Executors of estates inherit a time-consuming, often difficult, and sometimes thankless job. They're responsible for guiding your estate through the probate process, paying off creditors, filing tax returns and sometimes selling assets to achieve all this. In exchange, they're entitled to compensation in most states, usually a percentage of the value of some of your assets. To a limited extent, you can control how much your executor receives by controlling which assets go through probate.
The Probate Estate
Executors are usually paid on a commission basis; they receive a percentage of the value of your probate estate. These are assets that must pass through the probate process to legally transfer ownership to beneficiaries. Life insurance policies and annuities typically bypass probate because they pass to named beneficiaries directly, by contract. Therefore, the executor usually doesn't receive a percentage of these proceeds. In some cases, however, insurance death benefits might pass through probate -- for example if you named the estate as the beneficiary of the policy. In this event, the executor might receive a percentage based on the contribution of the proceeds to the estate's overall value, but some states, such as Texas, specifically prohibit executors from sharing in life insurance benefits.
Although an executor loses out on a share of your non-probate assets, those that are part of the probate estate sometimes generate income. Rents might be received from real estate, and sometimes cash assets are invested during probate to maximize the estate. In some states, executors receive a portion of this income as well, in addition to a percentage of the estate's value.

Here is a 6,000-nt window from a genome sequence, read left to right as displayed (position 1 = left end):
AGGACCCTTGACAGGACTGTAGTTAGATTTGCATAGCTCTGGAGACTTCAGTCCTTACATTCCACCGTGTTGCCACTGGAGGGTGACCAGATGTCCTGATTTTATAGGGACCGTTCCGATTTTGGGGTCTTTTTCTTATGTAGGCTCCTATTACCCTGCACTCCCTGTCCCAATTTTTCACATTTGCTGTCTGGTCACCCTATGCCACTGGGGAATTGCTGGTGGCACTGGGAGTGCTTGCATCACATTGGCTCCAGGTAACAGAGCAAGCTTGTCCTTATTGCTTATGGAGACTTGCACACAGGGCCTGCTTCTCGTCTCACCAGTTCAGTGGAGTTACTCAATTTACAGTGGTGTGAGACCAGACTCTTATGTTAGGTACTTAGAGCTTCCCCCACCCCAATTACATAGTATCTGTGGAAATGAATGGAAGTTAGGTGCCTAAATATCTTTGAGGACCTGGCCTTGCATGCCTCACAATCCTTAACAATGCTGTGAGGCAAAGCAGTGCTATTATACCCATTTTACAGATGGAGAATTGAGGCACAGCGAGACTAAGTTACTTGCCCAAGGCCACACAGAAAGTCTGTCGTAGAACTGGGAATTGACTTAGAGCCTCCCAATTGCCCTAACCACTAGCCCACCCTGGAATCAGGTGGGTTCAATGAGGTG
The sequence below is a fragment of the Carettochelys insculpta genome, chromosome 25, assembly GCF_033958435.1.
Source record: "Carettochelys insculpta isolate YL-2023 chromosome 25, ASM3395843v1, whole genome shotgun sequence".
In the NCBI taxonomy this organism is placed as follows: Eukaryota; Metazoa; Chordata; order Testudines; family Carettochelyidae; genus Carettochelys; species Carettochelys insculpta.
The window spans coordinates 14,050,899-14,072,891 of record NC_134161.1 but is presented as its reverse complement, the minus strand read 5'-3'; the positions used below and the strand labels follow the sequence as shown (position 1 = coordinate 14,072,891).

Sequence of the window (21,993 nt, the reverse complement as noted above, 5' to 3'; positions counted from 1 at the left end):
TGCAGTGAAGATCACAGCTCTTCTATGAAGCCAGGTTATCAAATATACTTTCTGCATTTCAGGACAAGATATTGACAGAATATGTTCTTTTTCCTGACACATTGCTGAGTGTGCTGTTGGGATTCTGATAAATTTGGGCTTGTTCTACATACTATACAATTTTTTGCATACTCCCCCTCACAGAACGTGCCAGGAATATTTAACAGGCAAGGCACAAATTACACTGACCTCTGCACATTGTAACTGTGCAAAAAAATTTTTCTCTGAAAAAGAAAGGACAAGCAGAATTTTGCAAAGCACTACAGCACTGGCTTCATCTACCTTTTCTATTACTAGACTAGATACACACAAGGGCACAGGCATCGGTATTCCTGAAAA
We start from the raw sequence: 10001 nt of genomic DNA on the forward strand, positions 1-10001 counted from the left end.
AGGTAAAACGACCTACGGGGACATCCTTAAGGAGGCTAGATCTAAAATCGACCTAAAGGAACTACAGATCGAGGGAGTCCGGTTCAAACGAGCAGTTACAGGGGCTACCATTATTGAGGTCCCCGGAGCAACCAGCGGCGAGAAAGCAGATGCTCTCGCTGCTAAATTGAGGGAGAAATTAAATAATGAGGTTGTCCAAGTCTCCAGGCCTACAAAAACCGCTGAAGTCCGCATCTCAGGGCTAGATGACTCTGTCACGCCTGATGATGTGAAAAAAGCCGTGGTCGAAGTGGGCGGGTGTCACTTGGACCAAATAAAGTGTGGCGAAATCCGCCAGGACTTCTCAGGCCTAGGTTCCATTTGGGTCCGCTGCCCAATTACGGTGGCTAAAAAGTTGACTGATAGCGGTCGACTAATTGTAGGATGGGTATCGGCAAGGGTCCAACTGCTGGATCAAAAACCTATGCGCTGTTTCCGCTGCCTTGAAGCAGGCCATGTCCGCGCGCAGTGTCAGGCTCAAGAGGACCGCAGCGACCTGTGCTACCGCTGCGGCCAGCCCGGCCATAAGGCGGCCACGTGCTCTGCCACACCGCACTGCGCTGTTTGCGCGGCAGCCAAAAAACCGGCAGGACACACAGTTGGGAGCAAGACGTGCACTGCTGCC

State laws determine exactly how much of a percentage the executor is entitled to. Executors in two separate states can do an identical job, dealing with identical assets, and one may get paid more than the other. For example, an executor in New York would receive 5 percent of the first $100,000 of an estate, whereas the same executor in California would receive only 4 percent. In some states, such as Texas, your will overrides state law. The state's legislative code for compensation kicks in only if your will is silent regarding compensation – it doesn't mention it at all. If your will simply says that the executor is entitled to "reasonable compensation," it falls to the court to determine how much of a percentage the executor should receive. However, even in this case, the commission is usually based on probate assets only.
An executor's compensation is income to her – paid in exchange for services rendered – and she must report it as such on her personal tax return. If the same individual is named as a beneficiary in the will, however, her inheritance is usually not taxable. Commissions – but not bequests – are deductible from the estate's value for estate tax purposes.
Beverly Bird has been writing professionally for over 30 years. She specializes in personal finance and w, bankruptcy, and she writes as the tax expert for The Balance.